We often feel a strong sense of responsibility in caring for our beloved pets.  One of the most challenging aspects of caring for a pet involves making decisions for their health and well-being.  These decisions become increasingly difficult when considering quality of life. Quality of life is a barometer for the well-being of your pet.  It combines your pet’s physical condition, best interests, and mental and emotional well-being.  The following are a few suggestions for assessing quality of life.

Assessing your pet’s quality of life 

The first step involves building a framework for assessing quality of life by thinking openly about what your hopes, fears, and bottom lines are for both you and your pet. Consider the unique qualities, attributes, behaviors, and traits of your pet.  This information can be gathered in a variety of ways:

  • Create a list of your pet’s unique qualities
  • Develop a snapshot, create a picture to assess changes in quality of life.  How have things changed?  What does your pet’s daily picture look like now?
  • List daily activities and qualities in a daily journal or log.  That way you can look back and compare how your pet is doing today versus last week.
  • Use this list as a reference for good days and bad days.  Mark these on a calendar with a + or a -, or a smiley face or a frown to track your pet’s progress from day to day.
  • Determine what items on the list are ‘key’ to your pet’s quality of life.  When they are no longer present it may be time to contact your veterinarian.
  • Enlist the help of family and friends to seek an outside perspective. This will help you assess changes in your pet.


How do I know if my pet is suffering? 

When considering quality of life, questions about pain and suffering often arise.  Pain, and your pet’s reaction to pain, can be complicated and difficult to assess. While it is best to work with your veterinarian to determine if your pet is experiencing physical pain, the following signs might help indicate if your companion is feeling some degree of pain.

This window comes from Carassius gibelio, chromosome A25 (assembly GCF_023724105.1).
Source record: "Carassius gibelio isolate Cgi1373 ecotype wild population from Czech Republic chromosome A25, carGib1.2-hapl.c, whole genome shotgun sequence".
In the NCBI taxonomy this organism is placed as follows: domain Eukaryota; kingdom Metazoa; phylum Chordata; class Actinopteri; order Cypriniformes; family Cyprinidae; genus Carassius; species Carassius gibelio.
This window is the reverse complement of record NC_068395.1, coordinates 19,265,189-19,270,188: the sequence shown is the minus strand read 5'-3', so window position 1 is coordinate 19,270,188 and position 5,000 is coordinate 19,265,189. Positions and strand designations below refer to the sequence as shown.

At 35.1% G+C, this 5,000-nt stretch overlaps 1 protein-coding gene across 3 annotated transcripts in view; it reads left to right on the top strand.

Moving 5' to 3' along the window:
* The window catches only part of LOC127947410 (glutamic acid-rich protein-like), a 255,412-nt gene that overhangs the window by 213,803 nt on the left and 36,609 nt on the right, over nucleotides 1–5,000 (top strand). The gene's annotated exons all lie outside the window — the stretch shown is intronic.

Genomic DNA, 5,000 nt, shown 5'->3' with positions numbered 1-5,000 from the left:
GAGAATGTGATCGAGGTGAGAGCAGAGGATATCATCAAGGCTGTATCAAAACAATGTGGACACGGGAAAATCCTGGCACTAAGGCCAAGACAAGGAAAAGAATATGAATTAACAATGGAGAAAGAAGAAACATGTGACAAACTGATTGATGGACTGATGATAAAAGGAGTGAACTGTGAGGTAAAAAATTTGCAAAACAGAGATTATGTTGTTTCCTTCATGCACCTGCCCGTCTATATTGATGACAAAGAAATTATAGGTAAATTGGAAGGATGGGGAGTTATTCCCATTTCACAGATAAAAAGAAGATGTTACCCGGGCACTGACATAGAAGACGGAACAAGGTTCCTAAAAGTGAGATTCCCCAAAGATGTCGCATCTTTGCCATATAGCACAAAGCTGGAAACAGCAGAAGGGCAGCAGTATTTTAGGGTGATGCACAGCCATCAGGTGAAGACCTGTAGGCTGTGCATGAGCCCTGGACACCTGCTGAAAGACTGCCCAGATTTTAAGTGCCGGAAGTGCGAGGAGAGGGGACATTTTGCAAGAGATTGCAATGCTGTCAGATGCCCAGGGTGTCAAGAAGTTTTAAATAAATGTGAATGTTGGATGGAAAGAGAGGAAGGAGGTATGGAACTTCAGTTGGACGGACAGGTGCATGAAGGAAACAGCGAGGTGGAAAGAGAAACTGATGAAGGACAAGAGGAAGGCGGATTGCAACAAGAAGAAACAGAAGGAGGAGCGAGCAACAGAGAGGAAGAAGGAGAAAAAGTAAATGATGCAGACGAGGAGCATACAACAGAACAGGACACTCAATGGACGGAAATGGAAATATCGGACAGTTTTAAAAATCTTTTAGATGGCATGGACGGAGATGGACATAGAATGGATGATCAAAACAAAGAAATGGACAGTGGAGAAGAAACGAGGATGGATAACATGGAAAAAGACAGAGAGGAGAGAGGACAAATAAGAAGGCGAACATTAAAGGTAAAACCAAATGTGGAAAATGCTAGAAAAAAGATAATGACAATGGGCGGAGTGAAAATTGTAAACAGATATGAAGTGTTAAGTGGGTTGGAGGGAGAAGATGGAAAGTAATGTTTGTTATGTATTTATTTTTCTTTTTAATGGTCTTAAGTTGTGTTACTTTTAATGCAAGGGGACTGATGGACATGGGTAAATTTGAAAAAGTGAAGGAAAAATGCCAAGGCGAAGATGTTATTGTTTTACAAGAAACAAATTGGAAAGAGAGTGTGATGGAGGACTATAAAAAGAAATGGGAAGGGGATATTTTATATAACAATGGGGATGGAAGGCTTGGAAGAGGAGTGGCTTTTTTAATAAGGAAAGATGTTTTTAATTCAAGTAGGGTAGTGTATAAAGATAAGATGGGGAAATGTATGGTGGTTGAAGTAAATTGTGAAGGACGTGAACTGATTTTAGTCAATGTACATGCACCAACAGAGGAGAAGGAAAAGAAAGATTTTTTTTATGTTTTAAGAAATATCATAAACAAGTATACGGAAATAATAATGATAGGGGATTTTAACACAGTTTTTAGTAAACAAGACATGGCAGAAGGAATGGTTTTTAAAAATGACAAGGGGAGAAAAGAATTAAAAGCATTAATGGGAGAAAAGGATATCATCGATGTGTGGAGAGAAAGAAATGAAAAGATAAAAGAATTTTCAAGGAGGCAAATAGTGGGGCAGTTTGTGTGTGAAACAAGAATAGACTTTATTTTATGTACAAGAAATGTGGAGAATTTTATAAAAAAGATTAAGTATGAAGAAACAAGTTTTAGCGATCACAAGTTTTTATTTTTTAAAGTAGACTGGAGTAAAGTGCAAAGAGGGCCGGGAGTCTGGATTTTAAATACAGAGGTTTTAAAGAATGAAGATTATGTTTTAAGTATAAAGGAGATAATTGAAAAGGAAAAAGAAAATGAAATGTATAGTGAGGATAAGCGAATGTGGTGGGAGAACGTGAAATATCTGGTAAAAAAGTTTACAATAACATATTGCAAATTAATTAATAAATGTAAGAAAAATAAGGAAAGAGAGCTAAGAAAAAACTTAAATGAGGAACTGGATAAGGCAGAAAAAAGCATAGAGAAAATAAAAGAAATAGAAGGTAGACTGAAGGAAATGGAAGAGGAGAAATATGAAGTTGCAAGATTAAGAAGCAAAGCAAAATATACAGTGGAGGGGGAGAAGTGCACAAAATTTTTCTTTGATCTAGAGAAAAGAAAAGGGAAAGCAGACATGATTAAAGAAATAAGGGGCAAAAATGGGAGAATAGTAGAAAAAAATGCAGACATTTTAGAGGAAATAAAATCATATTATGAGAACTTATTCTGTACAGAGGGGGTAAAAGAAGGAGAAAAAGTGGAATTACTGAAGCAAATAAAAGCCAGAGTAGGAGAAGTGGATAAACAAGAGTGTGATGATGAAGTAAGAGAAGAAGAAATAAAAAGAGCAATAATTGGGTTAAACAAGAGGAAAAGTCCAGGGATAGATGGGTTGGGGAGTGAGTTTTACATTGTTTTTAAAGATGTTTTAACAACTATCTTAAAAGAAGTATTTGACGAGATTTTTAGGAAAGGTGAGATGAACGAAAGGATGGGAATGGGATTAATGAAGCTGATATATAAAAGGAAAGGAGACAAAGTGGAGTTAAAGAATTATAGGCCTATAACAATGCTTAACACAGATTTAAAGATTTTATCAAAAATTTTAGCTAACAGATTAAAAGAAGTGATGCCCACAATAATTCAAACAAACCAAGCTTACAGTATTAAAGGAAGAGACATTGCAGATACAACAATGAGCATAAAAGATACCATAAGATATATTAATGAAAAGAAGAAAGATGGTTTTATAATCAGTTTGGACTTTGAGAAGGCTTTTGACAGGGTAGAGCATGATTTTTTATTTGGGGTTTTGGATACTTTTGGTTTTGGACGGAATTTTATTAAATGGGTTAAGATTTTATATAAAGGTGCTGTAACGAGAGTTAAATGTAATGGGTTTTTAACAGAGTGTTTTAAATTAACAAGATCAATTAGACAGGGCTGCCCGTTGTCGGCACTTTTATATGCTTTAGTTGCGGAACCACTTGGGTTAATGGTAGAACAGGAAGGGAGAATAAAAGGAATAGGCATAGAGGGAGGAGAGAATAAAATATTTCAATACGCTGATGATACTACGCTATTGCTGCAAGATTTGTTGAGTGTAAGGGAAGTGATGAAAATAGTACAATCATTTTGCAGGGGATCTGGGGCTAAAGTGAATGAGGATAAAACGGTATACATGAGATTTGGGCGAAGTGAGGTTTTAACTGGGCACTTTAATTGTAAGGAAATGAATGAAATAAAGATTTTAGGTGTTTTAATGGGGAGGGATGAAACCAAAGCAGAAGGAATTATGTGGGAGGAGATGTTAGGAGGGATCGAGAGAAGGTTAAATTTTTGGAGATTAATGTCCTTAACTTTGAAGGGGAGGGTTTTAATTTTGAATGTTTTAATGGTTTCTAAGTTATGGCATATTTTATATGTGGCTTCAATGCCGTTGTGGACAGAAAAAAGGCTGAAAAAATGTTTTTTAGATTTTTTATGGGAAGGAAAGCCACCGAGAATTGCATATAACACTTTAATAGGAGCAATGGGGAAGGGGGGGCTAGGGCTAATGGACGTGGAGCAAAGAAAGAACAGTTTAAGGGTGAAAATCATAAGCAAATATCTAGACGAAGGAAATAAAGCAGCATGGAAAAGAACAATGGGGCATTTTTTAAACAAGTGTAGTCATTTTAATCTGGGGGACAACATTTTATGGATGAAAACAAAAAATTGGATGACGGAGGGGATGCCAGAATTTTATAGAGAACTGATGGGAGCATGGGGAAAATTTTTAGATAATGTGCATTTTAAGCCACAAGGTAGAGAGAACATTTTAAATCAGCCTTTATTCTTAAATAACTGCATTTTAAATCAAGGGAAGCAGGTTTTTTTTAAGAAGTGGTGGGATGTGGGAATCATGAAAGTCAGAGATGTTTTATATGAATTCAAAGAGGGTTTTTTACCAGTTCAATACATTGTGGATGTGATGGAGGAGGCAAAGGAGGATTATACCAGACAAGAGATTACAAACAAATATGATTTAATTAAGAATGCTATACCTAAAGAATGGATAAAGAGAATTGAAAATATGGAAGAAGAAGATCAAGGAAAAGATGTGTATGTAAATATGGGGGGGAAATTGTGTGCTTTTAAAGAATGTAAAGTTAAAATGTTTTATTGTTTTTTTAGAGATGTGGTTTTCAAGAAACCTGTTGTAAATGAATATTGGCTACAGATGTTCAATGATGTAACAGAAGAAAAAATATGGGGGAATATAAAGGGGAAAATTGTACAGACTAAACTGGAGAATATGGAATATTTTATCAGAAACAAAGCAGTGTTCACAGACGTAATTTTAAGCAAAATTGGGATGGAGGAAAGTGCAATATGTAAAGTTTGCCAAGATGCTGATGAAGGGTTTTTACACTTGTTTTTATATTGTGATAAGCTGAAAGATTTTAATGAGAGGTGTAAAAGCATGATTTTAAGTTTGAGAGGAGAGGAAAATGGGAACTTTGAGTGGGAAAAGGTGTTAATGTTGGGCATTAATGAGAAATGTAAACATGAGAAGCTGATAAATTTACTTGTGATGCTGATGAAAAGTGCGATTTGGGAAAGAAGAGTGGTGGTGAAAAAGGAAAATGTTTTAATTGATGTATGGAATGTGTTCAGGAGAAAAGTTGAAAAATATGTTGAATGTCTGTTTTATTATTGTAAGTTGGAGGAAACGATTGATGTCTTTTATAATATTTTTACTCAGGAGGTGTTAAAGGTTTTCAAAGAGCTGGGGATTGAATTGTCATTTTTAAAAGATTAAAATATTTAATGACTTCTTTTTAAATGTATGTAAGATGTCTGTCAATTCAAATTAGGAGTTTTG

• Change in energy level
  • Decreased or absent appetite
  • Slow to rise
  • Hesitant to be touched
  • Panting
  • Restlessness or unable to find a comfortable position
  • Sitting or resting abnormally
  • Shaking or trembling

Suffering takes into account the physical aspects and also involves taking a look at the unique characteristics that make your pet who he or she is. These are the items you created in your snapshot or picture, list or journal that reflect their personality, temperament and character.

In addition, changes in following behaviors, may indicate suffering and necessitate a call to your veterinarian:

  • Ability and frequency of urination and defecation
  • Activity level and Interest: Is your pet aware of their surroundings or withdrawn?
  • Attitude: Is your pet playful and affectionate?
  • Eating and drinking habits: Is your pet drinking and eating normally?
  • Mobility: Is your pet able to move around on their own?
  • Sleep: Does your pet sleep comfortably? Are they tired most of the time?

Finally, although it may seem selfish, consider your quality of life as well.  There are physical, emotional and financial strains that you and your family face when caring for your pet.  Trust in yourself and the bond you have with your companion animal.  You are their caregiver, family, friend and most importantly, expert on who they are and what they need.

About the Argus Institute

The Argus Institute provides free grief counseling relating to pet loss and support to those making end-of-life decisions for their pets. Founded in 1984, their unique program is one of the longest standing, most comprehensive programs of its kind. Their clinical counselors offer support to people who are facing difficult decisions regarding their pets’ health and help them manage the challenges of caring for a sick animal. Visit the Argus Institute for more information.